Reunited: Giulio Papi And The G.N. Papi Number 1 Pocket Watch
Previously, I had the wonderful opportunity to report on an important and previously unknown watch: the “G.N. Papi 1” pocket watch made by Giulio Papi and now owned by a good friend of mine (for the full story see Exclusive: The Giulio Papi No. 1 Pocket Watch).
At the time, I promised to follow up should more information come to light on the watch. At SIHH 2016, our group of collectors received an update from none other than Giulio Papi himself.
As part of our whirlwind schedule of visits with major brands and independents at the show, we met with Audemars Piguet historian Michael Friedman, who introduced us to some of the new offerings from Audemars Piguet and also showed us some beautiful vintage pieces from the company’s collection.
The watches on the “vintage tray” included some classic men’s watches as well as the jeweled Oscar Heyman watch with Audemars Piguet movement shown below and a skeletonized pocket watch with floral engraving.
As we discussed the watches, my pal quietly took a small pouch from his pocket, produced the G.N. Papi 1 pocket watch, and handed it to Friedman. A few moments later, the brand historian was on his way to find Giulio Papi in the depths of the booth, and the Papi 1 was placed on the table amidst the other vintage pieces.
After Papi entered the room and greeted our group, the following photo opportunity occurred.
As you can probably imagine, Papi spent some time re-acquainting himself with his creation. His facial expression alternated between amazement and joy.
After a little while, we began to talk about the watch and its origins. While all of the published biographies of Papi that I have found suggest that he went directly to work for Audemars Piguet after graduation from watchmaking school, there was apparently an intervening period in August of 1984 during which he created his one and only “independent” watch.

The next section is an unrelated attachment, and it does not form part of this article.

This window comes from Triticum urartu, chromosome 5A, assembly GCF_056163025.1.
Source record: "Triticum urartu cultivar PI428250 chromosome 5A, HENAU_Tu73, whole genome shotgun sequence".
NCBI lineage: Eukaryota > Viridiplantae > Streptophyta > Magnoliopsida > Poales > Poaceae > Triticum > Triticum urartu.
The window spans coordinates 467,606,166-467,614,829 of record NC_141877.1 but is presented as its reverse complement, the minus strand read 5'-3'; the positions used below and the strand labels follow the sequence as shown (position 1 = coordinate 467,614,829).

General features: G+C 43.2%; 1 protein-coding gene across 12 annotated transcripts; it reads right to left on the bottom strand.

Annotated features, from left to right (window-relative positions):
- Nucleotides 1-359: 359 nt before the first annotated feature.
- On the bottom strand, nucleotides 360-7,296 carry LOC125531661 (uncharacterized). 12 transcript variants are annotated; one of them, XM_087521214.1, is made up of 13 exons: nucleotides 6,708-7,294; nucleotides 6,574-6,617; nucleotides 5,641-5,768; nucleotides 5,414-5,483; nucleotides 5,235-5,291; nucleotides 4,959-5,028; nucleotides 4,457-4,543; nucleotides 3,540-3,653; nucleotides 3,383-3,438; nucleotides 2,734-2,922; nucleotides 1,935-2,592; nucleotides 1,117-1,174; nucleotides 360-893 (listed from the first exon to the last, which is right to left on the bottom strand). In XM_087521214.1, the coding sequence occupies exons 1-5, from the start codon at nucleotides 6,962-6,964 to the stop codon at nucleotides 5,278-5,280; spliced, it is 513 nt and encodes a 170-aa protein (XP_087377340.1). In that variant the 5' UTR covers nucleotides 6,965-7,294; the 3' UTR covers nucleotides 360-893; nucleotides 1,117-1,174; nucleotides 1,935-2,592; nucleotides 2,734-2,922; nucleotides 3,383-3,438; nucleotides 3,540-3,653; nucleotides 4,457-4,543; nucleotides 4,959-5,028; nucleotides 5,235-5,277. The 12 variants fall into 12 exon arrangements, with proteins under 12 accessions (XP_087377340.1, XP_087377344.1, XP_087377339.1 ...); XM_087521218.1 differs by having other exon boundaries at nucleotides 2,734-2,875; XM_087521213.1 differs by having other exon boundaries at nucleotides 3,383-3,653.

Over a period of 25 days at the tender age of 19, Papi completed the skeletonization of the Unitas 6497 movement and drew on other local resources in his hometown of La Chaux-de-Fonds, including case maker Monnier and engraver P.A. Walter, to complete the watch.
Perhaps not too surprisingly – now, at any rate – Papi’s first role when he joined Audemars Piguet was to work in the skeletonization department; the G.N. Papi 1 is tangible evidence of his early passion for skeleton work, which, of course, features prominently in many of the modern watches of APRP (Audemars Piguet Renaud & Papi).
Papi confirmed for us that this is the only watch made that bears his name. He also clarified that it was not his student watch, but a commercial piece made for sale.
He seemed quite pleased to see some of the photos of his watch that we published here on Quill & Pad last year and asked me to send some of them along to him.
It’s not clear what route the watch took from the day it was first sold until last year when my friend found it at a well-known vintage timepiece shop in La Chaux-de-Fonds, but it seems entirely possible that it may never have departed the city of its origin.
At SIHH, it was great to see the G.N. Papi 1 “come home” in an entirely different way. When we saw Papi again later in the week, he told us that it had been a very emotional experience for him; for our small group of enthusiast collectors who had the opportunity to witness it, the moment was pure magic.
If you missed it, please check out my first article on this timepiece: Exclusive: The Giulio Papi No. 1 Pocket Watch.